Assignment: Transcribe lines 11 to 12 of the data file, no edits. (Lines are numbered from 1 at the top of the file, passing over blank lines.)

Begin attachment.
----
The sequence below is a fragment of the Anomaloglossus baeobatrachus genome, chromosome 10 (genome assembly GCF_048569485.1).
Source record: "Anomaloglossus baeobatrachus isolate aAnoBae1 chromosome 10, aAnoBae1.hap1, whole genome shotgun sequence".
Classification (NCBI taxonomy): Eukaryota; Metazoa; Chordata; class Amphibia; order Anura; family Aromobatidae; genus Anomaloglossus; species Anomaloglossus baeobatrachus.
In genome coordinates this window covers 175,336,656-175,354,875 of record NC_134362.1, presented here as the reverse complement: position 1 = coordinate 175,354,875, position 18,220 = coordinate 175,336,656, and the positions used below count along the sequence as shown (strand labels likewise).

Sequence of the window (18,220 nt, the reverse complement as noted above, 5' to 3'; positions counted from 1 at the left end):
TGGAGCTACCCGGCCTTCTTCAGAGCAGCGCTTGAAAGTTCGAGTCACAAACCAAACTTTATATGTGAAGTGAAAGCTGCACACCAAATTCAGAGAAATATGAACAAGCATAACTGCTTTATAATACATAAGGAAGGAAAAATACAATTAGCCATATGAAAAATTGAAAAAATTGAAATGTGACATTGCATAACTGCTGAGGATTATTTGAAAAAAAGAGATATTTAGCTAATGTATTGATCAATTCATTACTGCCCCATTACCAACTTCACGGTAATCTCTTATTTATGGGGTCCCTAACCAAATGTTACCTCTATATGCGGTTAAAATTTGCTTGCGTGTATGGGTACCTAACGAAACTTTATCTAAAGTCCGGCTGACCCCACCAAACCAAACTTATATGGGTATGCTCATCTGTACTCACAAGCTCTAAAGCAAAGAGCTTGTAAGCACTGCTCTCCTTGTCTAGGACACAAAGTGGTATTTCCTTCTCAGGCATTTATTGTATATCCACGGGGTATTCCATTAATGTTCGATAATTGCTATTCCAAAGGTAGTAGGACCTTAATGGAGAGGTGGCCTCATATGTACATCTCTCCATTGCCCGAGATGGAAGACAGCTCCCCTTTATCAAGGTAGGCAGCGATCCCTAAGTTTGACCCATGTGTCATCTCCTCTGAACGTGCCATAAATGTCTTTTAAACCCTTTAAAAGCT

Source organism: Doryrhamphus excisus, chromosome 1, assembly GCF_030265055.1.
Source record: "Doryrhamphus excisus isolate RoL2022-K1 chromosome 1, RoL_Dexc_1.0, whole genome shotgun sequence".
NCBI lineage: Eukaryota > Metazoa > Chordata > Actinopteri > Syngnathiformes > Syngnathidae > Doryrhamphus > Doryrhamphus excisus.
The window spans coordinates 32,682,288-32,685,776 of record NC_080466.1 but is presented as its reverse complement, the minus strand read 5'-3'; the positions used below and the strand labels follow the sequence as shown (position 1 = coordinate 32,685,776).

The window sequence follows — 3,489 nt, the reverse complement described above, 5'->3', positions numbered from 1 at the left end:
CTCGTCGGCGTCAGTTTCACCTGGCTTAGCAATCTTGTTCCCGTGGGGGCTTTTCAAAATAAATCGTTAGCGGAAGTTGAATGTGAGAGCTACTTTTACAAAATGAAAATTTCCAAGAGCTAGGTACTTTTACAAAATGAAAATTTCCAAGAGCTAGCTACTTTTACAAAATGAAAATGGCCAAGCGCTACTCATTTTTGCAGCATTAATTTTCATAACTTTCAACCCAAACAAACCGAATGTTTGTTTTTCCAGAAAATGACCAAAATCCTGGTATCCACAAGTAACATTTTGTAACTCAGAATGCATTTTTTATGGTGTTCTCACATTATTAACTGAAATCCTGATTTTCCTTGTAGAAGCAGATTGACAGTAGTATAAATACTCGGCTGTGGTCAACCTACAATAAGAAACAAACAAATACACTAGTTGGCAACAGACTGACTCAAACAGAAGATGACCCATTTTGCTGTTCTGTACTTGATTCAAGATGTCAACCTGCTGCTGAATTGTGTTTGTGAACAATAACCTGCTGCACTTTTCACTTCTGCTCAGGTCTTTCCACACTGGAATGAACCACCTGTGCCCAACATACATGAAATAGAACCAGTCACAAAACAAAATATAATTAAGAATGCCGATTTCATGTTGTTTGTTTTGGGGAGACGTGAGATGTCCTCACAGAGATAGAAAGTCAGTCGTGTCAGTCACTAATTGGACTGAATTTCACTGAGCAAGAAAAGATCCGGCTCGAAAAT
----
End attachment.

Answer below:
The window sequence follows — 3,489 nt, the reverse complement described above, 5'->3', positions numbered from 1 at the left end:
CTCGTCGGCGTCAGTTTCACCTGGCTTAGCAATCTTGTTCCCGTGGGGGCTTTTCAAAATAAATCGTTAGCGGAAGTTGAATGTGAGAGCTACTTTTACAAAATGAAAATTTCCAAGAGCTAGGTACTTTTACAAAATGAAAATTTCCAAGAGCTAGCTACTTTTACAAAATGAAAATGGCCAAGCGCTACTCATTTTTGCAGCATTAATTTTCATAACTTTCAACCCAAACAAACCGAATGTTTGTTTTTCCAGAAAATGACCAAAATCCTGGTATCCACAAGTAACATTTTGTAACTCAGAATGCATTTTTTATGGTGTTCTCACATTATTAACTGAAATCCTGATTTTCCTTGTAGAAGCAGATTGACAGTAGTATAAATACTCGGCTGTGGTCAACCTACAATAAGAAACAAACAAATACACTAGTTGGCAACAGACTGACTCAAACAGAAGATGACCCATTTTGCTGTTCTGTACTTGATTCAAGATGTCAACCTGCTGCTGAATTGTGTTTGTGAACAATAACCTGCTGCACTTTTCACTTCTGCTCAGGTCTTTCCACACTGGAATGAACCACCTGTGCCCAACATACATGAAATAGAACCAGTCACAAAACAAAATATAATTAAGAATGCCGATTTCATGTTGTTTGTTTTGGGGAGACGTGAGATGTCCTCACAGAGATAGAAAGTCAGTCGTGTCAGTCACTAATTGGACTGAATTTCACTGAGCAAGAAAAGATCCGGCTCGAAAAT